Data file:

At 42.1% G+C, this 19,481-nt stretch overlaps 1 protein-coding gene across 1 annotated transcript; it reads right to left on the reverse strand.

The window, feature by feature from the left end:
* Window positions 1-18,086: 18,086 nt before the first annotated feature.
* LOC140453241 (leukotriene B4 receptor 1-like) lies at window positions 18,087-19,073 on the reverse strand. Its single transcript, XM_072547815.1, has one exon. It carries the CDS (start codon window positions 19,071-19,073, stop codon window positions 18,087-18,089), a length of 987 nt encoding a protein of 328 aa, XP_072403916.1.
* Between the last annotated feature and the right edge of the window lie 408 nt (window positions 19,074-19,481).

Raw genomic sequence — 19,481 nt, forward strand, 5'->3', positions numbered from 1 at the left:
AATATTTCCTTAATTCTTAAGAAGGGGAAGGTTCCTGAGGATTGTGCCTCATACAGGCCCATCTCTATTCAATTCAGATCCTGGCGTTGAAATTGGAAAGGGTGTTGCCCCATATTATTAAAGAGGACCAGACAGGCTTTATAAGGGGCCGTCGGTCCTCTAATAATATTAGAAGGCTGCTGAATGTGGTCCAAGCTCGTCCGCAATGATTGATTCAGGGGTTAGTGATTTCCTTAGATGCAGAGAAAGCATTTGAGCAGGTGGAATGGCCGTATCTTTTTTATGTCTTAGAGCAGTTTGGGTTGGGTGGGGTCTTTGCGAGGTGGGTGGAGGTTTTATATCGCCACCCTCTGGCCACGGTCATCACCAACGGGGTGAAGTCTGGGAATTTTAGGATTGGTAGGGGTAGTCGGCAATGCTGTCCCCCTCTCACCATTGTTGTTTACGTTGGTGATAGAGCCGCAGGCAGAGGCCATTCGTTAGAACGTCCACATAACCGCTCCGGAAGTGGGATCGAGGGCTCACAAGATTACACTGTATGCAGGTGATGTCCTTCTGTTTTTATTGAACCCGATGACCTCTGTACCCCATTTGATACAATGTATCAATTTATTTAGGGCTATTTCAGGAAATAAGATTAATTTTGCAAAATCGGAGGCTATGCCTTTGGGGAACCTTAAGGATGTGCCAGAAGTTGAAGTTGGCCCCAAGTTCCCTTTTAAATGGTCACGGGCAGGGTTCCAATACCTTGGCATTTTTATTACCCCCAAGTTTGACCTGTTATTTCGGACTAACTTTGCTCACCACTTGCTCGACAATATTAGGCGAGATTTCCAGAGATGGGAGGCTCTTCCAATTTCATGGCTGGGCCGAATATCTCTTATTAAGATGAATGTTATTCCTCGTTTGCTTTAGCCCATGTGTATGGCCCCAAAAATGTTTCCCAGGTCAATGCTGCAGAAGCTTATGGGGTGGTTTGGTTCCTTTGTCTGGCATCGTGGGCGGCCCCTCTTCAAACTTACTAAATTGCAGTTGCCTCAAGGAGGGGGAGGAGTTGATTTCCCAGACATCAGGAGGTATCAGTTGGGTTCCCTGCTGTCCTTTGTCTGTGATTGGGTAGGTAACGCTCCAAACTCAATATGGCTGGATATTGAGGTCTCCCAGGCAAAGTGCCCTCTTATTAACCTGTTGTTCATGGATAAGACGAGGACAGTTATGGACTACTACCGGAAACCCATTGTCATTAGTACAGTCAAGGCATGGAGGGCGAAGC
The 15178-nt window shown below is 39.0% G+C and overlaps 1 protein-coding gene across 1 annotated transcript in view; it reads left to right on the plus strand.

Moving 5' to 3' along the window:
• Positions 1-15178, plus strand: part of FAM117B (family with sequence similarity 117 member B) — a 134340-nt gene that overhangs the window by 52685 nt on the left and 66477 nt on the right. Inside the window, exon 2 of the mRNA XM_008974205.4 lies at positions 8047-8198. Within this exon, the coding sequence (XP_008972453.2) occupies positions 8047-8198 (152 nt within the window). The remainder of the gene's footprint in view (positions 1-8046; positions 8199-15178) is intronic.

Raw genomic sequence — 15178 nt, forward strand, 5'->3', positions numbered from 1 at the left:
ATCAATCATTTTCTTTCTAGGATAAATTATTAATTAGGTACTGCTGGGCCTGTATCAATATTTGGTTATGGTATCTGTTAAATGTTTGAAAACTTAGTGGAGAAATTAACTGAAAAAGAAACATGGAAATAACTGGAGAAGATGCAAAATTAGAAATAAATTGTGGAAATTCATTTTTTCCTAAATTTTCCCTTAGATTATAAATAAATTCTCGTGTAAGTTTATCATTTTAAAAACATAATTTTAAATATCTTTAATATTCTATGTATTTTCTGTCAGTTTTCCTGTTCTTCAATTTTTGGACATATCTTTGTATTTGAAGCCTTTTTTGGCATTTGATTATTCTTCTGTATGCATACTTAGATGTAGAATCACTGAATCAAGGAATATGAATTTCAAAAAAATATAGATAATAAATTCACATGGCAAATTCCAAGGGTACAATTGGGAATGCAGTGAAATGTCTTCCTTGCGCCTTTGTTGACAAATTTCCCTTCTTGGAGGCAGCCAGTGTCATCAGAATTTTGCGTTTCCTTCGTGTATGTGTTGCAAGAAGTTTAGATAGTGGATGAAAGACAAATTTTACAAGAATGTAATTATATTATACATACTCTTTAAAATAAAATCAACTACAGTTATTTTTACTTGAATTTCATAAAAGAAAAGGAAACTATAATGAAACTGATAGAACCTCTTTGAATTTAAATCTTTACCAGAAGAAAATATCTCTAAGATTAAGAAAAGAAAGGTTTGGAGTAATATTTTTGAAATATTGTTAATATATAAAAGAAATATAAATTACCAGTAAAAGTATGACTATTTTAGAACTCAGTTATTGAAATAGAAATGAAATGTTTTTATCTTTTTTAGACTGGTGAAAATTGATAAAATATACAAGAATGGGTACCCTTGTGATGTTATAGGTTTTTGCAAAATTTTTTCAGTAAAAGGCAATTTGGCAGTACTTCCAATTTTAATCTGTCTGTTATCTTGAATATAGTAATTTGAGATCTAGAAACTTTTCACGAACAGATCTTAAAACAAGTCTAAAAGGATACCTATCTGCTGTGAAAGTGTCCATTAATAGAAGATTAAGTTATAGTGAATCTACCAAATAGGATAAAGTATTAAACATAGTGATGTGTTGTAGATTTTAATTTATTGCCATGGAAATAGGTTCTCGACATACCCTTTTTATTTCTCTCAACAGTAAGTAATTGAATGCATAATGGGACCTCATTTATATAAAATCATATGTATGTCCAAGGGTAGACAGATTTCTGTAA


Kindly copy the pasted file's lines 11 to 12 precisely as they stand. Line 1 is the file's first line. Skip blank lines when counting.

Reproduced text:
Raw genomic sequence — 15178 nt, forward strand, 5'->3', positions numbered from 1 at the left:
ATCAATCATTTTCTTTCTAGGATAAATTATTAATTAGGTACTGCTGGGCCTGTATCAATATTTGGTTATGGTATCTGTTAAATGTTTGAAAACTTAGTGGAGAAATTAACTGAAAAAGAAACATGGAAATAACTGGAGAAGATGCAAAATTAGAAATAAATTGTGGAAATTCATTTTTTCCTAAATTTTCCCTTAGATTATAAATAAATTCTCGTGTAAGTTTATCATTTTAAAAACATAATTTTAAATATCTTTAATATTCTATGTATTTTCTGTCAGTTTTCCTGTTCTTCAATTTTTGGACATATCTTTGTATTTGAAGCCTTTTTTGGCATTTGATTATTCTTCTGTATGCATACTTAGATGTAGAATCACTGAATCAAGGAATATGAATTTCAAAAAAATATAGATAATAAATTCACATGGCAAATTCCAAGGGTACAATTGGGAATGCAGTGAAATGTCTTCCTTGCGCCTTTGTTGACAAATTTCCCTTCTTGGAGGCAGCCAGTGTCATCAGAATTTTGCGTTTCCTTCGTGTATGTGTTGCAAGAAGTTTAGATAGTGGATGAAAGACAAATTTTACAAGAATGTAATTATATTATACATACTCTTTAAAATAAAATCAACTACAGTTATTTTTACTTGAATTTCATAAAAGAAAAGGAAACTATAATGAAACTGATAGAACCTCTTTGAATTTAAATCTTTACCAGAAGAAAATATCTCTAAGATTAAGAAAAGAAAGGTTTGGAGTAATATTTTTGAAATATTGTTAATATATAAAAGAAATATAAATTACCAGTAAAAGTATGACTATTTTAGAACTCAGTTATTGAAATAGAAATGAAATGTTTTTATCTTTTTTAGACTGGTGAAAATTGATAAAATATACAAGAATGGGTACCCTTGTGATGTTATAGGTTTTTGCAAAATTTTTTCAGTAAAAGGCAATTTGGCAGTACTTCCAATTTTAATCTGTCTGTTATCTTGAATATAGTAATTTGAGATCTAGAAACTTTTCACGAACAGATCTTAAAACAAGTCTAAAAGGATACCTATCTGCTGTGAAAGTGTCCATTAATAGAAGATTAAGTTATAGTGAATCTACCAAATAGGATAAAGTATTAAACATAGTGATGTGTTGTAGATTTTAATTTATTGCCATGGAAATAGGTTCTCGACATACCCTTTTTATTTCTCTCAACAGTAAGTAATTGAATGCATAATGGGACCTCATTTATATAAAATCATATGTATGTCCAAGGGTAGACAGATTTCTGTAA